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A strong voice has been speaking to me today, and my nature wants to ignore it, even for a little while. But I know better than to do that, so I’ve been sitting here for almost an hour, trying to put into words all that my heart is trying to absorb. It’s pouring rain outside, washing away the grunge of this past season, bringing moisture into dry places so they can flourish and grow. I am looking forward to the hope of Spring; I know it is coming, even though it is still dark and grim outside.

I’ve been thinking a lot about what happened in Boston and Newtown…asking questions and feeling sorrow, fear, confusion, and anger alongside so many others this morning. All normal feelings, all justified thoughts. But I keep hearing another voice, and not surprisingly, I’m almost fearful to share it, lest I be criticized, ostracized, and/or viewed as a traitor for even considering sparing a moment to voice it, let alone carry it through. Four words: pray for your enemies. Don’t misunderstand me. In no way do I release those responsible, nor would I ever downplay the horror for all who were involved. I have prayed over this event and these individuals multiple times. The majority of people would lynch whoever was responsible without a second thought, and I could easily join that crowd. But Pray for your Enemies… I don’t even know who is responsible, how can I pray for someone who obviously makes choices that I cannot begin to comprehend? Pray for your Enemies…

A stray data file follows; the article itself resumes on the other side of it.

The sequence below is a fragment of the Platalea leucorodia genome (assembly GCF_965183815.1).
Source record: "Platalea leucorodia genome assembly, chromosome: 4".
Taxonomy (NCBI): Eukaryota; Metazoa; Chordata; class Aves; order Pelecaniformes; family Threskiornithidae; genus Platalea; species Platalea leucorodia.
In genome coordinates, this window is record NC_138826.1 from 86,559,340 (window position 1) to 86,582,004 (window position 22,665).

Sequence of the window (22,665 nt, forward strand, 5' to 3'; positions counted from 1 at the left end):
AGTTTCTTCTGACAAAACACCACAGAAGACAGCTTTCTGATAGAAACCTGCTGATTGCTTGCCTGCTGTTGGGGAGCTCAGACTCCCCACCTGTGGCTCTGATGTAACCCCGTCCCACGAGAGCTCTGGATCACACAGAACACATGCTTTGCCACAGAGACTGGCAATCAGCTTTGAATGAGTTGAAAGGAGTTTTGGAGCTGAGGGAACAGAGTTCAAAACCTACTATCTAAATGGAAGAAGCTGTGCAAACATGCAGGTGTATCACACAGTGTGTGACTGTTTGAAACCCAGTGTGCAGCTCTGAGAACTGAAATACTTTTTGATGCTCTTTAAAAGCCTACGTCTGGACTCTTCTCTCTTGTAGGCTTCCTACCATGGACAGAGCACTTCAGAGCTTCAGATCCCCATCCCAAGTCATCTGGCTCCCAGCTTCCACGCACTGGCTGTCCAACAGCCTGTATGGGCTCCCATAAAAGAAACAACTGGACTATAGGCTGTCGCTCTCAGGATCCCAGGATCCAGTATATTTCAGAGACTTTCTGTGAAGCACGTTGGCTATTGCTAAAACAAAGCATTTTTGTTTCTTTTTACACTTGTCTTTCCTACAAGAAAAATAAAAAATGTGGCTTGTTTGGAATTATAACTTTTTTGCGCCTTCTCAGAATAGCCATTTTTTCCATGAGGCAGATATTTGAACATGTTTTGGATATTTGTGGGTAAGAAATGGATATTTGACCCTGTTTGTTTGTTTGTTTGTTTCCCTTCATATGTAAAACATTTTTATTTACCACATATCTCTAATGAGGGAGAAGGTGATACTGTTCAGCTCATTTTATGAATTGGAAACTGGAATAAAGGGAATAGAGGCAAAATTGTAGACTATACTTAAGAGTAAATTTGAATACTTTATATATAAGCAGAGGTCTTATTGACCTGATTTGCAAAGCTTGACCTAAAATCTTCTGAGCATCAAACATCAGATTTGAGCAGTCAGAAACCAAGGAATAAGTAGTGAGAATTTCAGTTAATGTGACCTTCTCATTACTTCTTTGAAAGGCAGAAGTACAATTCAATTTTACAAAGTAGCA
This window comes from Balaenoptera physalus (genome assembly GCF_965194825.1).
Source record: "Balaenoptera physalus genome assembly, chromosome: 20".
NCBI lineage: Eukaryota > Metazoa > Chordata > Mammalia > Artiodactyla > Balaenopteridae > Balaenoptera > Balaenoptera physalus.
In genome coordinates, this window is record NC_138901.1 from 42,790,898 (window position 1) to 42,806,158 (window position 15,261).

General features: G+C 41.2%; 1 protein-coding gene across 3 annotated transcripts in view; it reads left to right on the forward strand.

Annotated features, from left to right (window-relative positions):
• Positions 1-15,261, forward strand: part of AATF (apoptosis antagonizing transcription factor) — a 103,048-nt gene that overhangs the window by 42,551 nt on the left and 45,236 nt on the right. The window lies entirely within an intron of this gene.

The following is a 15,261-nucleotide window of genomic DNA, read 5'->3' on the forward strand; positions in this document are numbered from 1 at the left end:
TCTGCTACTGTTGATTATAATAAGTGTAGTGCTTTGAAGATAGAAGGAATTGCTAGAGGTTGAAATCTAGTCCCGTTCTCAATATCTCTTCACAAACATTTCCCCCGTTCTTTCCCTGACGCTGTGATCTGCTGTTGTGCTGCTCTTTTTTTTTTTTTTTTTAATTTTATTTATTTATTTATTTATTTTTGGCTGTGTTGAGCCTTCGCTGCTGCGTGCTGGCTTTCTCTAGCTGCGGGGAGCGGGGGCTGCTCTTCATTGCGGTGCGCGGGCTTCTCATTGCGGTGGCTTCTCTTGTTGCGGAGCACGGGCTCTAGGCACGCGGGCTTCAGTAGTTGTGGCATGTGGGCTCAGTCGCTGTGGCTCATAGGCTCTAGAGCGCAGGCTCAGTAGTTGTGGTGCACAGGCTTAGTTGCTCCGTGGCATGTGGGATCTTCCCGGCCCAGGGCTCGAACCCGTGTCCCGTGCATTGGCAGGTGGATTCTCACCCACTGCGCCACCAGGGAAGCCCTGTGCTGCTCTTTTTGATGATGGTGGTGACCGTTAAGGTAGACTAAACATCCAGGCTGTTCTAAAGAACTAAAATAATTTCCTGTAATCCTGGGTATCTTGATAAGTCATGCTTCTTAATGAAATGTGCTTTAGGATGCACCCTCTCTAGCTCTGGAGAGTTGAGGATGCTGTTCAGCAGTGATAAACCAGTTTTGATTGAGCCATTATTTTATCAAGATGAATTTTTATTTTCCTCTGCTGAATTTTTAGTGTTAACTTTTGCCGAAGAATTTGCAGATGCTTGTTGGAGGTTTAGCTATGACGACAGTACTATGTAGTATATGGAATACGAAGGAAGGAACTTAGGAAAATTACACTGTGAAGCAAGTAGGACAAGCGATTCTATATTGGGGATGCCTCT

So this morning, I have prayed for the enemy, not just that they might be found and justice be conferred in the wake of these events. I have also prayed for them – for what has broken them and led them to make these decisions, for a consciousness of what they have done so that they may seek restitution, and for their souls…because I believe in the hope of God’s redemptive power in my life, and I know that my life has as great a need to be redeemed, as theirs.

Amazing Grace, how sweet the sound,
That saved a wretch like me.
– John Newton, 1779

“Amazing Grace” is one of the most recognizable songs in the world. We sing it on Sunday mornings; we sing it at funerals. Sometimes it is sung with deep meaning and wounded hearts, while other times it is sung with syrupy sentimentality, and we miss the message. Grace. Mercy. I need it. My enemy needs it too.

The rain has slowed, and the birds are starting to sing, and I feel like singing too-

I once was lost, but now am found
Was blind, but now I see…

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